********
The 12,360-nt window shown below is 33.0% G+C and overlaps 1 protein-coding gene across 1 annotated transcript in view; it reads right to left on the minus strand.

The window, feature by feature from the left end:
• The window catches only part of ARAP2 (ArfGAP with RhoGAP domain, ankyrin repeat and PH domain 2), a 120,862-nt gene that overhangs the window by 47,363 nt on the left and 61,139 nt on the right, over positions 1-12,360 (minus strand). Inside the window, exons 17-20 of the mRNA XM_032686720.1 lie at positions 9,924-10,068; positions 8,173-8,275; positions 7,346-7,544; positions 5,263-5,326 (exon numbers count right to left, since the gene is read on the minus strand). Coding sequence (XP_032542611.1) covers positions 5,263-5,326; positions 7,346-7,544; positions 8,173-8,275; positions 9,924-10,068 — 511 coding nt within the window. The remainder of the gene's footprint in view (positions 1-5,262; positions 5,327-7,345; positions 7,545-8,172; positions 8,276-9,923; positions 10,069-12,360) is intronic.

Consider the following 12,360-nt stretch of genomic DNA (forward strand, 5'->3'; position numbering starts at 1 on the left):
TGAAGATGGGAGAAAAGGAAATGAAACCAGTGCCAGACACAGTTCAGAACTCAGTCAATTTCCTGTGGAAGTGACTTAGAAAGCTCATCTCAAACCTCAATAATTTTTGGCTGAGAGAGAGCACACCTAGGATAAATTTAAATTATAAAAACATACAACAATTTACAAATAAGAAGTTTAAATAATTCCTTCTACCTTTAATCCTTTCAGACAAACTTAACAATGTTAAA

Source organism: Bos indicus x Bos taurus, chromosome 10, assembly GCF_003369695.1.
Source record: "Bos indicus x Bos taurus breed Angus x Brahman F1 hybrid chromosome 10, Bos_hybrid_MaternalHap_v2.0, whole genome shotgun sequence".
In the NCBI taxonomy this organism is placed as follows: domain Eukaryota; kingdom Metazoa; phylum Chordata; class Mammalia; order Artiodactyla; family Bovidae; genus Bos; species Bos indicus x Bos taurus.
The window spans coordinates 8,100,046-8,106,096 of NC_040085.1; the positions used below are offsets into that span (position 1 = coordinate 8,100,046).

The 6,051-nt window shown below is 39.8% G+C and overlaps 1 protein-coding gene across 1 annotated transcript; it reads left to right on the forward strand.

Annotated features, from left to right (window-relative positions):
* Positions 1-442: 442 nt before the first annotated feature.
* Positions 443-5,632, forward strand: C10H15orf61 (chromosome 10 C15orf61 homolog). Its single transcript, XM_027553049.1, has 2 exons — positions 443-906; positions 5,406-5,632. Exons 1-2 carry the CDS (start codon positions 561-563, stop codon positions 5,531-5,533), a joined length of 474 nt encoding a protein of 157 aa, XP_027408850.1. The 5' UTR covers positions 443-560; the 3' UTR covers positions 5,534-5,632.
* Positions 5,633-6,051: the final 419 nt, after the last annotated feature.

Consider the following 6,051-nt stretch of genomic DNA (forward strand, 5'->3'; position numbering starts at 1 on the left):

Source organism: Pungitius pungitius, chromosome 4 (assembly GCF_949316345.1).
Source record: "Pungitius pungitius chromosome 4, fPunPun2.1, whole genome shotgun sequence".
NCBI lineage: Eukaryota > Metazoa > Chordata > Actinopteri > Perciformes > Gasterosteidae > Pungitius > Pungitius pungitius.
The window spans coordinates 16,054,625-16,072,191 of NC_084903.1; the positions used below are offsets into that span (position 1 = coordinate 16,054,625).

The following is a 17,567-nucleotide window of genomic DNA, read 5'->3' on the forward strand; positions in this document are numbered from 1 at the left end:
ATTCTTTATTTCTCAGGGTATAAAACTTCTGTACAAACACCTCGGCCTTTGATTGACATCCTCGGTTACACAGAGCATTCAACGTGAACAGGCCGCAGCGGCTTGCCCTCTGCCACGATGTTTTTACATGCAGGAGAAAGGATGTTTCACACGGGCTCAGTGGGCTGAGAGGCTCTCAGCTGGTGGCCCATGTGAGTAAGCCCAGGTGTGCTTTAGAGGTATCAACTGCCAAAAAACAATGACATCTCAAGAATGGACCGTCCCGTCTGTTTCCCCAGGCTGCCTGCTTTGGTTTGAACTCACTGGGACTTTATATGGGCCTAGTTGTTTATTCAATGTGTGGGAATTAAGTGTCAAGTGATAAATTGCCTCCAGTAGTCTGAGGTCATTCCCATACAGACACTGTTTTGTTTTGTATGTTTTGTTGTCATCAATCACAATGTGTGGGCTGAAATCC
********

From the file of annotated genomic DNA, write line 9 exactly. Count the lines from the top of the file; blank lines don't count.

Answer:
The window spans coordinates 8,100,046-8,106,096 of NC_040085.1; the positions used below are offsets into that span (position 1 = coordinate 8,100,046).